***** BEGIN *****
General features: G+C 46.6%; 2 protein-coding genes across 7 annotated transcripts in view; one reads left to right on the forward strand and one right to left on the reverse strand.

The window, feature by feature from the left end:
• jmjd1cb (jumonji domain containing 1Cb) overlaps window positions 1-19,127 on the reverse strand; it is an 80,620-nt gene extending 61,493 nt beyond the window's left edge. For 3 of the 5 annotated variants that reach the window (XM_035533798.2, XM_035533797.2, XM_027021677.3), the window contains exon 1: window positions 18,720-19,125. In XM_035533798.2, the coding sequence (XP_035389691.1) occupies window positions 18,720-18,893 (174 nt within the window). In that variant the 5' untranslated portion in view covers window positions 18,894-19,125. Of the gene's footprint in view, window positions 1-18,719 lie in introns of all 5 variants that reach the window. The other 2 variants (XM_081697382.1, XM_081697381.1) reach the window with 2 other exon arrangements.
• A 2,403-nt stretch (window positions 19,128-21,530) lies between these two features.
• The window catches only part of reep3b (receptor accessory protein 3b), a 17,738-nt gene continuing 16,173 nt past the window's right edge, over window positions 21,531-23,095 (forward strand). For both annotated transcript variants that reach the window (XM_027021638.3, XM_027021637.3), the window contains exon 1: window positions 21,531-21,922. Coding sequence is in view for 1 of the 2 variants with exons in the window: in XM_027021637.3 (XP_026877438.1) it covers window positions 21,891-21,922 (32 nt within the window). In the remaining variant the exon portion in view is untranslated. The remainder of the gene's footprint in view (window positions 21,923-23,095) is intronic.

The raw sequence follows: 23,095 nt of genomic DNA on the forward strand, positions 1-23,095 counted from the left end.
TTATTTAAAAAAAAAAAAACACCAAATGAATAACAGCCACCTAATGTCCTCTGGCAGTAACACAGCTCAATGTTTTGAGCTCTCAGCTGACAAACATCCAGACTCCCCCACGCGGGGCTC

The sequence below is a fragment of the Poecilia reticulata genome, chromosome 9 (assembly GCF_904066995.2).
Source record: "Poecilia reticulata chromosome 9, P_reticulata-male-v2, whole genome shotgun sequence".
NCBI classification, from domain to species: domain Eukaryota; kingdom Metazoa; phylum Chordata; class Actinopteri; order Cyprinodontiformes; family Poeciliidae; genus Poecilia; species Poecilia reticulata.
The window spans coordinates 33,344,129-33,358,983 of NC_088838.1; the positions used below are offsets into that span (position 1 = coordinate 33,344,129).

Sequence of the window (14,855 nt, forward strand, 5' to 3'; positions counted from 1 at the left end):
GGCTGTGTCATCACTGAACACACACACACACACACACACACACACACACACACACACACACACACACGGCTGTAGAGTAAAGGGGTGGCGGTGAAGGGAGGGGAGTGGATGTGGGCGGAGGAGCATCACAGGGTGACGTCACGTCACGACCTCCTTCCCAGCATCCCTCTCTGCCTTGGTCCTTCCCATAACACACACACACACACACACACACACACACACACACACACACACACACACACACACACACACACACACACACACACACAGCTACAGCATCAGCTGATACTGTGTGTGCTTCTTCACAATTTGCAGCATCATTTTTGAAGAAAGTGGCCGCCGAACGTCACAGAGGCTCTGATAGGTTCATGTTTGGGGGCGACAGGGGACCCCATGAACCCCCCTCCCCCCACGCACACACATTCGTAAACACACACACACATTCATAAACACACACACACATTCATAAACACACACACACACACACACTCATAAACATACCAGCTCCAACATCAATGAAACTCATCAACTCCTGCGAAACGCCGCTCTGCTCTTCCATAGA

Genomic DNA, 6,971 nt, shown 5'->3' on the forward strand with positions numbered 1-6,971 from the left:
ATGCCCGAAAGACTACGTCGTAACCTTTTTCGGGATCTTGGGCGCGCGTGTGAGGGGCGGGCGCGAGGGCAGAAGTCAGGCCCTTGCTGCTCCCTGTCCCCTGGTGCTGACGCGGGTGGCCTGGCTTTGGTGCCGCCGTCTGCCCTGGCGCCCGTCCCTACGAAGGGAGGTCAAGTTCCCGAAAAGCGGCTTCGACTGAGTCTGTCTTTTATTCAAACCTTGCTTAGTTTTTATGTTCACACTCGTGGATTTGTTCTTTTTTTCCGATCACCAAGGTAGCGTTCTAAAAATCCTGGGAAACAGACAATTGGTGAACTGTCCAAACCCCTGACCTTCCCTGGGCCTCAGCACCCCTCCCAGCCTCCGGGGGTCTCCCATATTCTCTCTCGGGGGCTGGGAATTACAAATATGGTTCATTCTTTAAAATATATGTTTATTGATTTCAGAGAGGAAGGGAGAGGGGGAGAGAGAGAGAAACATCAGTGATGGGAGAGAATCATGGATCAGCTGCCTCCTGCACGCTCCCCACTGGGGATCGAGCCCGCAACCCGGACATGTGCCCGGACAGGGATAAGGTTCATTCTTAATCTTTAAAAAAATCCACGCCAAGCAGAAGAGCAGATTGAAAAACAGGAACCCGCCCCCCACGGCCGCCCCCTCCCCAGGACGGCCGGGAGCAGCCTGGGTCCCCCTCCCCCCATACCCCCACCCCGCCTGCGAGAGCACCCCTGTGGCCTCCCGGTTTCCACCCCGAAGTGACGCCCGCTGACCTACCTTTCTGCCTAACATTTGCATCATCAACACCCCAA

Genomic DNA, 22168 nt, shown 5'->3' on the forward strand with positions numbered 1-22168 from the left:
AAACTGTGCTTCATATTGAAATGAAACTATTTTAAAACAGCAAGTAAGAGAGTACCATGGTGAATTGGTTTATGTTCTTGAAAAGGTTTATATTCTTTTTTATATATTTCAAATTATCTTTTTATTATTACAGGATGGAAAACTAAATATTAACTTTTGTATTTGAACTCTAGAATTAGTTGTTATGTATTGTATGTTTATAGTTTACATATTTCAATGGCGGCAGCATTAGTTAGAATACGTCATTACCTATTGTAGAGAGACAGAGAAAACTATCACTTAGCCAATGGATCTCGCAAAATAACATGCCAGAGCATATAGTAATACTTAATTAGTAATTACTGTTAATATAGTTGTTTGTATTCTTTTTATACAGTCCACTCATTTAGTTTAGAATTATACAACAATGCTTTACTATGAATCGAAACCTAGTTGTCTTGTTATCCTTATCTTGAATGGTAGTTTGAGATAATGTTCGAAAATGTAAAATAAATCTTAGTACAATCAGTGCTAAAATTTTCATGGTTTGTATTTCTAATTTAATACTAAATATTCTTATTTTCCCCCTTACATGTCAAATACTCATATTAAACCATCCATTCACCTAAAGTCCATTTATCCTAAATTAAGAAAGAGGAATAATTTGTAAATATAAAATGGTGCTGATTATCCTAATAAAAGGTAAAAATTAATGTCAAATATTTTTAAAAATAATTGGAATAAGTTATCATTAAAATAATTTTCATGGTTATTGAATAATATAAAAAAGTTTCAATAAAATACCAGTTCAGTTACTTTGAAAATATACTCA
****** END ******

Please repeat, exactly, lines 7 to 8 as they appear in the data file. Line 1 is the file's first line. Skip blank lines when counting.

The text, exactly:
TTATTTAAAAAAAAAAAAACACCAAATGAATAACAGCCACCTAATGTCCTCTGGCAGTAACACAGCTCAATGTTTTGAGCTCTCAGCTGACAAACATCCAGACTCCCCCACGCGGGGCTC

The sequence below is a fragment of the Poecilia reticulata genome, chromosome 9 (assembly GCF_904066995.2).